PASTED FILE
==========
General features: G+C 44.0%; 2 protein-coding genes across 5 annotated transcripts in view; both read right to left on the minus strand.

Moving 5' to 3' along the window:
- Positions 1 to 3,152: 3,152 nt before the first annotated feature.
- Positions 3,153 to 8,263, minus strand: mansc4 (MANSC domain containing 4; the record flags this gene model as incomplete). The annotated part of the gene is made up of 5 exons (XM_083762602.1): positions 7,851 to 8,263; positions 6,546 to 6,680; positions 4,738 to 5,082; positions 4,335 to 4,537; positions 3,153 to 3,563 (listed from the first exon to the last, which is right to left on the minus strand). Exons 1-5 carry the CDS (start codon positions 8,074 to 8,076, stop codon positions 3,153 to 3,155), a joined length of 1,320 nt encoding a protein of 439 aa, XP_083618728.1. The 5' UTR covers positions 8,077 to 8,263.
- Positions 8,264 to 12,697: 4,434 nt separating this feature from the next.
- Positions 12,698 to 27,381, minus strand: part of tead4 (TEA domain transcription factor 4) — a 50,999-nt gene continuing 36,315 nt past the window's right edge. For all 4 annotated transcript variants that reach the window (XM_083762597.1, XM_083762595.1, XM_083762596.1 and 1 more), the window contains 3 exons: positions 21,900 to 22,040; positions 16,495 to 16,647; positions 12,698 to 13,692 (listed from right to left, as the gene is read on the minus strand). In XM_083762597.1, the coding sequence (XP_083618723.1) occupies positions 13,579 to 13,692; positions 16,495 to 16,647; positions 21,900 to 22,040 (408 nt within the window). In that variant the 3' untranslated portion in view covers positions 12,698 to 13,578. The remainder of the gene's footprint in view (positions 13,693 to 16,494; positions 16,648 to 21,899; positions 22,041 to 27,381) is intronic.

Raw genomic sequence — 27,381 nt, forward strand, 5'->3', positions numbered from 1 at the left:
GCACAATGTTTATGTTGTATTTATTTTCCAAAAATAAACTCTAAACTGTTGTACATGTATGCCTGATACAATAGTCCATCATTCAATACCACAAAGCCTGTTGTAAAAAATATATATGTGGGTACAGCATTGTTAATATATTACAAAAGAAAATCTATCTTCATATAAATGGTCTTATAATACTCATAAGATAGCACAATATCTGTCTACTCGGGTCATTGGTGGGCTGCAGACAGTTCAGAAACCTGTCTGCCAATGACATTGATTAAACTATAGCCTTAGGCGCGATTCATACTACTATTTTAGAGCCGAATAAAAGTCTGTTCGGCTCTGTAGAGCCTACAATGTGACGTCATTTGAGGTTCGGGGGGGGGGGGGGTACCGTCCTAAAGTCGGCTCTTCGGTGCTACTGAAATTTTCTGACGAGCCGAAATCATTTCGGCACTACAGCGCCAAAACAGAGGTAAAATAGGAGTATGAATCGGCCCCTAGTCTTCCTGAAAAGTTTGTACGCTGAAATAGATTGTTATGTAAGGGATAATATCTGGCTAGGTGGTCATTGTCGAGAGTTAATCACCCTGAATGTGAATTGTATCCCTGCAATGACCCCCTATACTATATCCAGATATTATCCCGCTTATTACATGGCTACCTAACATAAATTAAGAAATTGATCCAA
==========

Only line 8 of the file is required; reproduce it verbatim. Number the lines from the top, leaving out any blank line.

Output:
GCACAATGTTTATGTTGTATTTATTTTCCAAAAATAAACTCTAAACTGTTGTACATGTATGCCTGATACAATAGTCCATCATTCAATACCACAAAGCCTGTTGTAAAAAATATATATGTGGGTACAGCATTGTTAATATATTACAAAAGAAAATCTATCTTCATATAAATGGTCTTATAATACTCATAAGATAGCACAATATCTGTCTACTCGGGTCATTGGTGGGCTGCAGACAGTTCAGAAACCTGTCTGCCAATGACATTGATTAAACTATAGCCTTAGGCGCGATTCATACTACTATTTTAGAGCCGAATAAAAGTCTGTTCGGCTCTGTAGAGCCTACAATGTGACGTCATTTGAGGTTCGGGGGGGGGGGGGGTACCGTCCTAAAGTCGGCTCTTCGGTGCTACTGAAATTTTCTGACGAGCCGAAATCATTTCGGCACTACAGCGCCAAAACAGAGGTAAAATAGGAGTATGAATCGGCCCCTAGTCTTCCTGAAAAGTTTGTACGCTGAAATAGATTGTTATGTAAGGGATAATATCTGGCTAGGTGGTCATTGTCGAGAGTTAATCACCCTGAATGTGAATTGTATCCCTGCAATGACCCCCTATACTATATCCAGATATTATCCCGCTTATTACATGGCTACCTAACATAAATTAAGAAATTGATCCAA